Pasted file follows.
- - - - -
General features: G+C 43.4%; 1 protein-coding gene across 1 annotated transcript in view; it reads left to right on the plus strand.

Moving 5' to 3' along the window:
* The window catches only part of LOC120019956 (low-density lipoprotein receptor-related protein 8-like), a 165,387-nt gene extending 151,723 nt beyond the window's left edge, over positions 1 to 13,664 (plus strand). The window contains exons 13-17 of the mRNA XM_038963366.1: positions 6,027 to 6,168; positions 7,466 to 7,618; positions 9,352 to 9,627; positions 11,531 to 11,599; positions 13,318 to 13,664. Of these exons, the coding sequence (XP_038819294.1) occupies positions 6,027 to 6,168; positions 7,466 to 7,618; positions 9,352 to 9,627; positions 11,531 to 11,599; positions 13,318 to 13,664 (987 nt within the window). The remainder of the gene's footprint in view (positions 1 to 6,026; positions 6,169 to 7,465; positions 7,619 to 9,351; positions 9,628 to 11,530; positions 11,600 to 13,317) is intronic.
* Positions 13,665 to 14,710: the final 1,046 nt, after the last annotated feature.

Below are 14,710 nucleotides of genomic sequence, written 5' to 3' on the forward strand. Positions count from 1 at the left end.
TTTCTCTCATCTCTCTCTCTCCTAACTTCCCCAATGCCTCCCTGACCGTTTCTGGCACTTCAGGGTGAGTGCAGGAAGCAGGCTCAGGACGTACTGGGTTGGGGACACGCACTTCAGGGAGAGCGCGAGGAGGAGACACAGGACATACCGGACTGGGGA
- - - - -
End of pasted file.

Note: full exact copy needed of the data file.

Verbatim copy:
General features: G+C 43.4%; 1 protein-coding gene across 1 annotated transcript in view; it reads left to right on the plus strand.

Moving 5' to 3' along the window:
* The window catches only part of LOC120019956 (low-density lipoprotein receptor-related protein 8-like), a 165,387-nt gene extending 151,723 nt beyond the window's left edge, over positions 1 to 13,664 (plus strand). The window contains exons 13-17 of the mRNA XM_038963366.1: positions 6,027 to 6,168; positions 7,466 to 7,618; positions 9,352 to 9,627; positions 11,531 to 11,599; positions 13,318 to 13,664. Of these exons, the coding sequence (XP_038819294.1) occupies positions 6,027 to 6,168; positions 7,466 to 7,618; positions 9,352 to 9,627; positions 11,531 to 11,599; positions 13,318 to 13,664 (987 nt within the window). The remainder of the gene's footprint in view (positions 1 to 6,026; positions 6,169 to 7,465; positions 7,619 to 9,351; positions 9,628 to 11,530; positions 11,600 to 13,317) is intronic.
* Positions 13,665 to 14,710: the final 1,046 nt, after the last annotated feature.

Below are 14,710 nucleotides of genomic sequence, written 5' to 3' on the forward strand. Positions count from 1 at the left end.
TTTCTCTCATCTCTCTCTCTCCTAACTTCCCCAATGCCTCCCTGACCGTTTCTGGCACTTCAGGGTGAGTGCAGGAAGCAGGCTCAGGACGTACTGGGTTGGGGACACGCACTTCAGGGAGAGCGCGAGGAGGAGACACAGGACATACCGGACTGGGGA